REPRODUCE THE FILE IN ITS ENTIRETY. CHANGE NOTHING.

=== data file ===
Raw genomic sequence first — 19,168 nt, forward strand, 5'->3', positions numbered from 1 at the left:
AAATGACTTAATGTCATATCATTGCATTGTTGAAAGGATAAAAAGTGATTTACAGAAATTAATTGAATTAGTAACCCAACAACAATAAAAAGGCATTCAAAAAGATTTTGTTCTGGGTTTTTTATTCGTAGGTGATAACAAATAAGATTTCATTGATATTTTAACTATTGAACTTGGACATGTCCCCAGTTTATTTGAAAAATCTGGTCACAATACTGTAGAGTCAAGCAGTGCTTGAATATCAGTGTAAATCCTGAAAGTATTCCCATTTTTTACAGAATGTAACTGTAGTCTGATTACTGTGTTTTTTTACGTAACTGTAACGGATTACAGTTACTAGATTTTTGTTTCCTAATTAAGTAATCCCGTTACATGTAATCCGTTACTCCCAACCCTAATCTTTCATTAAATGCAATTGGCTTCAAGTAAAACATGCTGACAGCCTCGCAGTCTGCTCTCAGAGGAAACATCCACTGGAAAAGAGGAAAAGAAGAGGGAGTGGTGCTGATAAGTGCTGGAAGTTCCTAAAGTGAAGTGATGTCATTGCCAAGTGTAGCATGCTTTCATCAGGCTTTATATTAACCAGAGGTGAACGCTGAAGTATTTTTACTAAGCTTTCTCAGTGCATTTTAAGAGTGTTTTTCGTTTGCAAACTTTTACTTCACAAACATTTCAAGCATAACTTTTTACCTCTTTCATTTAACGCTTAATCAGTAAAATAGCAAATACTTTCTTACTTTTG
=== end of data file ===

Raw genomic sequence first — 19,168 nt, forward strand, 5'->3', positions numbered from 1 at the left:
AAATGACTTAATGTCATATCATTGCATTGTTGAAAGGATAAAAAGTGATTTACAGAAATTAATTGAATTAGTAACCCAACAACAATAAAAAGGCATTCAAAAAGATTTTGTTCTGGGTTTTTTATTCGTAGGTGATAACAAATAAGATTTCATTGATATTTTAACTATTGAACTTGGACATGTCCCCAGTTTATTTGAAAAATCTGGTCACAATACTGTAGAGTCAAGCAGTGCTTGAATATCAGTGTAAATCCTGAAAGTATTCCCATTTTTTACAGAATGTAACTGTAGTCTGATTACTGTGTTTTTTTACGTAACTGTAACGGATTACAGTTACTAGATTTTTGTTTCCTAATTAAGTAATCCCGTTACATGTAATCCGTTACTCCCAACCCTAATCTTTCATTAAATGCAATTGGCTTCAAGTAAAACATGCTGACAGCCTCGCAGTCTGCTCTCAGAGGAAACATCCACTGGAAAAGAGGAAAAGAAGAGGGAGTGGTGCTGATAAGTGCTGGAAGTTCCTAAAGTGAAGTGATGTCATTGCCAAGTGTAGCATGCTTTCATCAGGCTTTATATTAACCAGAGGTGAACGCTGAAGTATTTTTACTAAGCTTTCTCAGTGCATTTTAAGAGTGTTTTTCGTTTGCAAACTTTTACTTCACAAACATTTCAAGCATAACTTTTTACCTCTTTCATTTAACGCTTAATCAGTAAAATAGCAAATACTTTCTTACTTTTG